The men who ran them were inclined to call me Hon and tell me dirty jokes, and occasionally came to work drunk, but they knew their craft. They were, to paraphrase Leonard Cohen, the workers in words, as much as I was, and with a lot more experience. I think of those machines, and of peering over a form at lead type, now as I effortlessly move paragraphs around on a Word document or change a characterís name with global search and replace. You had to know what you wanted to say with those machines because revision was not allowed for anything other than misspellings or mislaid facts.
Goodnight, Mr. Shrdlu. I learned a lot from you.
January 28, 2014
One of the joys of having an office at Hollins is its location along Route 11, the old mother road from north to south that, bypassed by Interstate 81, is now the road trip highway for anyone looking for antiques, junk, food, and a foam copy of Stonehenge.
Go right out of the Hollins gates and you will find the wonders of Williamson Road, beginning with Happyís Flea Market, a warren of shops and outdoor stands selling everything from biker jackets to live ducks. Farther down there are multiple middle eastern and Latino markets tucked among the used car lots, pawn shops, and other dicier establishments.
If you go the other way, turning left, you will find Kellyís Real Deals antiques, marked by a lifesize horse on the roof. So far I have bought a sombrero and a headless doll (with really good clothes) there. Farther along is Foamhenge, really. A somewhat smaller scale reproduction, pieces occasionally blow over in the wind, but it is usually repaired promptly.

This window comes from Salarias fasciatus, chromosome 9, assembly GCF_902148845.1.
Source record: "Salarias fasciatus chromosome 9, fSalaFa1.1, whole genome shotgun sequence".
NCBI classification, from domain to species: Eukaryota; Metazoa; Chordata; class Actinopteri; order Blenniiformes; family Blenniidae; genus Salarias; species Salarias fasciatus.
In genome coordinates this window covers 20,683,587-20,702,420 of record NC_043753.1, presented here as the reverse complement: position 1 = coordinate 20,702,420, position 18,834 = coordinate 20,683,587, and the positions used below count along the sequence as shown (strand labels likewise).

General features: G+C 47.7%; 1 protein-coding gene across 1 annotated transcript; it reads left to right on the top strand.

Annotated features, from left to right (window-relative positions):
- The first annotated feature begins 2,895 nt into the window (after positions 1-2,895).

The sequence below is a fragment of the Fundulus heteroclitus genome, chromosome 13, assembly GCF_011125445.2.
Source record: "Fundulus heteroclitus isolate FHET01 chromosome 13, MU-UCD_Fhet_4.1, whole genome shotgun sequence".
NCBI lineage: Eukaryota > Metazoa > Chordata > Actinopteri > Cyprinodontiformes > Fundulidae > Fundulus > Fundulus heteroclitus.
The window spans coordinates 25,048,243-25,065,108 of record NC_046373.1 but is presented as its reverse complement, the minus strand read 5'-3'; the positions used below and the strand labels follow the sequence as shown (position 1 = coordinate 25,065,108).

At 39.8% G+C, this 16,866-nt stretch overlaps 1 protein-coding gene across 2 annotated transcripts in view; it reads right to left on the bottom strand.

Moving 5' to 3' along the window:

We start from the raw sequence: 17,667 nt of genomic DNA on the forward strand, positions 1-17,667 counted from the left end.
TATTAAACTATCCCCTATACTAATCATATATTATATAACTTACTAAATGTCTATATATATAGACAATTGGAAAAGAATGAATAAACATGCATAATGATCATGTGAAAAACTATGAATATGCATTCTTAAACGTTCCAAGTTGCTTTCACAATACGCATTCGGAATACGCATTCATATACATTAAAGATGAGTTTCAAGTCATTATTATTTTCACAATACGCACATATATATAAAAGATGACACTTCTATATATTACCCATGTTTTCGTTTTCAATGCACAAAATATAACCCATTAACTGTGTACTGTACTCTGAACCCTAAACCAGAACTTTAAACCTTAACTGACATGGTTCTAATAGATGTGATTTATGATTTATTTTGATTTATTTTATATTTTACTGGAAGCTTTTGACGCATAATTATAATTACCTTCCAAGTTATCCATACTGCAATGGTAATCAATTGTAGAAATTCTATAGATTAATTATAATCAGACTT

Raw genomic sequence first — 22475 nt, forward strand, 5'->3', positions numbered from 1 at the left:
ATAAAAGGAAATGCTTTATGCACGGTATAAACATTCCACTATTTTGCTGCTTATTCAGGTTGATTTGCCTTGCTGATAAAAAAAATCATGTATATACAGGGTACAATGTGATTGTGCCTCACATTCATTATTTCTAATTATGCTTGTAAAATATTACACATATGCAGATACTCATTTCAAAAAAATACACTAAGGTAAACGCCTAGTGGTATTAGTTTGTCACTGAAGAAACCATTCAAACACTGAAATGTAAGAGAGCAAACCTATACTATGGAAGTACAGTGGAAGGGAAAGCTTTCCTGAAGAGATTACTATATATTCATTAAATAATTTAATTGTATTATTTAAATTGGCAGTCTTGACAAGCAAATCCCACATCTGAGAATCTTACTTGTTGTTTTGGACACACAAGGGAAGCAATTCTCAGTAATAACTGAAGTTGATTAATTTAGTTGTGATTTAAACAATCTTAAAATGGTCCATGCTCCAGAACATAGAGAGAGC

A little farther still is the Pink Cadillac Diner with pink Cadillac and better yet, a giant gorilla holding a biplane. I recommend the Happy Waitress grilled cheese sandwich, and not looking too closely at the truly frightening Humpty Dumpty statue.
January 21, 2014
Garden catalogs come in the mail in the dead of winter, full of seductive, expensive things that you have to dig a hole for. Or that somebody does, my husband observes, looking over my shoulder as I contemplate a white rhododendron with a pink center, like a lace valentine. I am easily seduced by things like that, although I have learned that I am not a good gardener to plants that are fussy, as the rhododendrons that we already tried proved to be. Ranunculus, for instance, do not like it here; I donít know why. I lose patience, ask them why they canít be more like the iris, and if they donít shape up, am not inclined to take them for therapy.